Monthly Archives: February 2010

Madam Luo Shu blocks access to Mine Watch for MCC staff

Madam Luo Shu, the President of Ramu Nico Management which runs the controversial Chinese Metallurgical Construction company’s (MCC) Ramu mine operation, has blocked internet access to this blog for all MCC staff in Papua New Guinea.

Madam Luo has censored internet access for PNG staff

China is often criticised internationally for its strict media censorship and for blocking access to the internet for its 1.3 billion citizens as well as other human rights abuses.

Clearly Madam Lau intends that MCC operations in Papua New Guinea will be run along similar lines. Perhaps she is forgetting that Papua New Guinea is not a communist dictatorship but a liberal democracy where free speech and human rights are not only respected, they are deeply enshrined in our Constitution.

Mine Watch is now watching to see how MCC’s Papua New Guinean staff react to the censorship and how the company’s media spin doctors (who up to know have refused to comment on stories posted on our Mine Watch blog) will defend Madam Lau’s actions.

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Chinese mine bringing increased gambling, prostitution and alcohol

Gambling, prostitution and alcohol consumption are unhealthy social activities that are on the rise in the Ramu nickel mine region according to a report presented earlier this month to the Madang Provincial administration by the Provincial Mines Office.

Provincial mines director, John Bivi, blames the increase in unhealthy social activities on the influx of people into the Kumbukari special mining lease areas.

“There is an increase in activities such as gambling, prostitution and drinking” Mr Bivi says in the report.

The reports also states that local landowners, who are facing forced evictions by the police, are facing a lot of problems with settlers, particularly from the Highlands region, and this is leading to confrontations.

According to one villager interviewed for the report, the mine company has polluted the Gagaiyo River, which local people use for cooking and washing, and its natural beauty has been damaged.

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Landowners resist Chinese attempts at forced resettlement

Landowners from the Mauri clan in Madang Province are resisting police intimidation and pressure from the Chinese Metallurgical Construction company (MCC) to resettle their homes, claiming the company has not agreed to properly compensate them for their loss.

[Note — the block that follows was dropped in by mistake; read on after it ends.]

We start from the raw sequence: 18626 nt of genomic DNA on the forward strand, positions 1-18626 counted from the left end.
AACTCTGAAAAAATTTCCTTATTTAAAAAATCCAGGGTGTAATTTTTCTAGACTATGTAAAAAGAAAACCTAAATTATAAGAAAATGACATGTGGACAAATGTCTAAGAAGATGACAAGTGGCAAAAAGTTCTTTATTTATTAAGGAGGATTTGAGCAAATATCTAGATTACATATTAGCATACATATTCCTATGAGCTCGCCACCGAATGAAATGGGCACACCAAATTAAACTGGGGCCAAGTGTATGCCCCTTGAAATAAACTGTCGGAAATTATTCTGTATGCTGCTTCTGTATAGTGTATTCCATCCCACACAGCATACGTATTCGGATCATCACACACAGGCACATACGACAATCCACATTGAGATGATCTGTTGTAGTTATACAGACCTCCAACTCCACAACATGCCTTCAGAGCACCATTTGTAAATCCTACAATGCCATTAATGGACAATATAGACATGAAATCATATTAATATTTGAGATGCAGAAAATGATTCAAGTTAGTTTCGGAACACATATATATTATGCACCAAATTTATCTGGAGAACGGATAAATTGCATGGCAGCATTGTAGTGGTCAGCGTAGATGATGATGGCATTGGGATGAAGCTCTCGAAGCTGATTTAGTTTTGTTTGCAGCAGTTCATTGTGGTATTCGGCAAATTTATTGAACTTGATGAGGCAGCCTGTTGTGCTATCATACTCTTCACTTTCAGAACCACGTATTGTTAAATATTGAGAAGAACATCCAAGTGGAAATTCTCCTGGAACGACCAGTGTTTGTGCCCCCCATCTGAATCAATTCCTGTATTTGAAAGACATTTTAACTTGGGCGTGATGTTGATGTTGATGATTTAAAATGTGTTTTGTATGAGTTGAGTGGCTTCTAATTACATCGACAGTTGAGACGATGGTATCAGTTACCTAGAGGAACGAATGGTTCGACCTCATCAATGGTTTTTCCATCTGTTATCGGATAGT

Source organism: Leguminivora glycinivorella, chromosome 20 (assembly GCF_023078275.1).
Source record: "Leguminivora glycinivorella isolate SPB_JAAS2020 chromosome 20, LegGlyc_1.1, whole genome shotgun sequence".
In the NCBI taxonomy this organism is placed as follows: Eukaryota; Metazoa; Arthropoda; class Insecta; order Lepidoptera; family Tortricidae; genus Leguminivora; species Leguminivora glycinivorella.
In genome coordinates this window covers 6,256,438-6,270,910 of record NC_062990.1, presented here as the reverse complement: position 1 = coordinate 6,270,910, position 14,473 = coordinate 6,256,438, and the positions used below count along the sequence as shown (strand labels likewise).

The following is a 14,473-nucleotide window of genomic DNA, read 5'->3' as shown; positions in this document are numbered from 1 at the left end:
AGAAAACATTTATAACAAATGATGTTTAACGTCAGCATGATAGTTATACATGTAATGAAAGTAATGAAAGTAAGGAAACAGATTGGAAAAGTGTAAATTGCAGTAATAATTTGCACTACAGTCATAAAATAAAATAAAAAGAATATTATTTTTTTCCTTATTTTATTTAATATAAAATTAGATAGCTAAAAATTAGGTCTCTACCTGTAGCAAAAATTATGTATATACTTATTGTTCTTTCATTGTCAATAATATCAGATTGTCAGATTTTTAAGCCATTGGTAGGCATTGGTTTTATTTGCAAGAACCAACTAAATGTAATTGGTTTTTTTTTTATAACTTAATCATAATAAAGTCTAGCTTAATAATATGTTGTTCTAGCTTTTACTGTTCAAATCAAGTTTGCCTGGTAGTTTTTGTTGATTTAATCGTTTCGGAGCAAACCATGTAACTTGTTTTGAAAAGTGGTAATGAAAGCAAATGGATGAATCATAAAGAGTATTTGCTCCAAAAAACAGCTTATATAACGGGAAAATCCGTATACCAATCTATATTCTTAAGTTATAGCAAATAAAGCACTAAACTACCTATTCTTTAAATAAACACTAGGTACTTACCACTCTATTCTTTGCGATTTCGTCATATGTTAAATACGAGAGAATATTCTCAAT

MCC is building the huge Ramu nickel mine and wants to dig the mine pit straight under Venevi village but local families are worried by the environmental damage the mine will cause and claim they have been intimidated by police and company officials.

Twelve families have already been removed to a temporary site after being told they had to move by armed police. Each family was given K500, a hammer and saw, nails and a tarpaulin according to the villagers.

Villagers who are refusing to move claim they have been visited eight times by police telling them they have to move. On their last visit the police forced family leaders to go the MCC offices where they were told they had to take the K500 and move.

As well as being told to leave their homes, the clan members have been told they can no longer make gardens, or fish, hunt or gather food from the wild within the mining area. As compensation the families were originally supplied on a fortnightly basis with foreign rice, tinned fish, flour and biscuits and an allowance of K150 for kumu – but these rations have now been cut back

Villages also claim the construction work has already destroyed their drinking water supplies and the company is having to truck in water for them. They also say that the company is only offering one small house for each extended family – forcing three generations with multiple children and grandchildren to live in cramped and squalid conditions.

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New video shows people’s anger at the appalling state of the Lae-Madang highway

Compelling new video footage shows the appalling state of the main Lae-Madang highway where road users were forced to sleep in their vehicles for two nights after recent heavy rains washed mud from the Ramu mine pipeline construction across the road, totally blocking traffic in both directions.

Previous videos posted on this blog have shown the extremely poor quality of the Chinese construction work along the 140km tailings disposal pipeline for the Ramu nickel mine and previous compalints about the lack of compaction, no drainage and absence of retaining walls have now been substantiated by the large landslips caused by heavy rain which is a constant feature of the Madang weather.

The latest videos graphically shows the anger of road users who blame the Chinese mine company and the National government for the terrible condition of the road.